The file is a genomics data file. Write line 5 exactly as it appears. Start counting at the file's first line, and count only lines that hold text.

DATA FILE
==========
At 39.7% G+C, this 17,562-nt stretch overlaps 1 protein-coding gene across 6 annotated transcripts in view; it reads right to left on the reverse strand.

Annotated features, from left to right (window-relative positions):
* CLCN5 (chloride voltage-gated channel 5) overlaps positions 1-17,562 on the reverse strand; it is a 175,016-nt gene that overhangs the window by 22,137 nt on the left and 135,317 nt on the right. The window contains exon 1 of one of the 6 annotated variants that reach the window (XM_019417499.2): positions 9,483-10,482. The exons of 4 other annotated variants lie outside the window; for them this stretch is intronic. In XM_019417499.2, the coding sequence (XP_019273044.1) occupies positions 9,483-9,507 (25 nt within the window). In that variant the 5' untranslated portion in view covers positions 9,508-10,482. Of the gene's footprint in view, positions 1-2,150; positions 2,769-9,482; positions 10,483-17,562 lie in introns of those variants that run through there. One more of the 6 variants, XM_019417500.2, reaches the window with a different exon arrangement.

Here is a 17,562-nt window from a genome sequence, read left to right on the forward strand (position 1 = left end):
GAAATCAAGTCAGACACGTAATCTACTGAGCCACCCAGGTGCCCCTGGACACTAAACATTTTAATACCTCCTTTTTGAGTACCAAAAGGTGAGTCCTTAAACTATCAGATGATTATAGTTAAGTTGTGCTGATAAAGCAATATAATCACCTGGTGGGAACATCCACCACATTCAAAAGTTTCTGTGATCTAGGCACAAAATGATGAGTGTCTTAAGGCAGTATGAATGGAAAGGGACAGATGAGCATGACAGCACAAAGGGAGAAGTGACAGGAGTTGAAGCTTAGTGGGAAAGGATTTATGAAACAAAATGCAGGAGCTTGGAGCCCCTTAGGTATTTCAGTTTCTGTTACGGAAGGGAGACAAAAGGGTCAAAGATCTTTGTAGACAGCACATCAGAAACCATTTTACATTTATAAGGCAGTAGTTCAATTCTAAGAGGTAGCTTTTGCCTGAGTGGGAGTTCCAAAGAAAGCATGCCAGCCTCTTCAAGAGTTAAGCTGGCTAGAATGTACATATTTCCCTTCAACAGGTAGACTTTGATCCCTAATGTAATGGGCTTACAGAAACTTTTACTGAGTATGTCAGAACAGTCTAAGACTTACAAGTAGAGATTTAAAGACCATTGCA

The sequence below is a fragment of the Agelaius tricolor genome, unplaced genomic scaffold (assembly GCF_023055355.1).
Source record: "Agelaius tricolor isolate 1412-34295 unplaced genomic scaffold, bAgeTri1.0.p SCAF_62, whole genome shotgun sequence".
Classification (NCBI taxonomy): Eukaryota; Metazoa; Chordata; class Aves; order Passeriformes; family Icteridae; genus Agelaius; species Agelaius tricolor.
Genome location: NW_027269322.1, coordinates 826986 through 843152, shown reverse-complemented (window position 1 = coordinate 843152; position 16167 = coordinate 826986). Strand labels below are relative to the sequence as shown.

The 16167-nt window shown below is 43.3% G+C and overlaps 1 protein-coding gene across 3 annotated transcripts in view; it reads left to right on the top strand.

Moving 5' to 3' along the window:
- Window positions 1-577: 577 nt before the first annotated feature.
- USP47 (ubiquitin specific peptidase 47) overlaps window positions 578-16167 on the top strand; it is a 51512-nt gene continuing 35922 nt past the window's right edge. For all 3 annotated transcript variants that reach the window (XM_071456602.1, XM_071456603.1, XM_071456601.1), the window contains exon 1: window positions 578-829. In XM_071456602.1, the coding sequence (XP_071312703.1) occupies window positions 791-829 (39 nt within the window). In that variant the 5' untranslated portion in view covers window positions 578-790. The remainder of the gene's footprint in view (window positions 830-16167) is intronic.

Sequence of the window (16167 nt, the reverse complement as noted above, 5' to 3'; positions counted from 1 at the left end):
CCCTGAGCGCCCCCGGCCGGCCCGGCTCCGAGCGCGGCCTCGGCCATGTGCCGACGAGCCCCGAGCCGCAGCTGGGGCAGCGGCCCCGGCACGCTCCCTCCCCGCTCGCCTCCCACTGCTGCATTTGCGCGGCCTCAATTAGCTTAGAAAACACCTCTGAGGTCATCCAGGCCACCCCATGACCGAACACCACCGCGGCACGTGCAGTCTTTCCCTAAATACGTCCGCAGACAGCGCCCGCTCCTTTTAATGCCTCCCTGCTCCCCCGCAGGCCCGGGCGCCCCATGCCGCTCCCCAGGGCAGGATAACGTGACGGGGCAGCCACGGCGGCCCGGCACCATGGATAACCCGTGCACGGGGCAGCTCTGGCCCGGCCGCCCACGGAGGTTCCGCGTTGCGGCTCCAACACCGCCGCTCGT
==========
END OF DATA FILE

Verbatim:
GAAATCAAGTCAGACACGTAATCTACTGAGCCACCCAGGTGCCCCTGGACACTAAACATTTTAATACCTCCTTTTTGAGTACCAAAAGGTGAGTCCTTAAACTATCAGATGATTATAGTTAAGTTGTGCTGATAAAGCAATATAATCACCTGGTGGGAACATCCACCACATTCAAAAGTTTCTGTGATCTAGGCACAAAATGATGAGTGTCTTAAGGCAGTATGAATGGAAAGGGACAGATGAGCATGACAGCACAAAGGGAGAAGTGACAGGAGTTGAAGCTTAGTGGGAAAGGATTTATGAAACAAAATGCAGGAGCTTGGAGCCCCTTAGGTATTTCAGTTTCTGTTACGGAAGGGAGACAAAAGGGTCAAAGATCTTTGTAGACAGCACATCAGAAACCATTTTACATTTATAAGGCAGTAGTTCAATTCTAAGAGGTAGCTTTTGCCTGAGTGGGAGTTCCAAAGAAAGCATGCCAGCCTCTTCAAGAGTTAAGCTGGCTAGAATGTACATATTTCCCTTCAACAGGTAGACTTTGATCCCTAATGTAATGGGCTTACAGAAACTTTTACTGAGTATGTCAGAACAGTCTAAGACTTACAAGTAGAGATTTAAAGACCATTGCA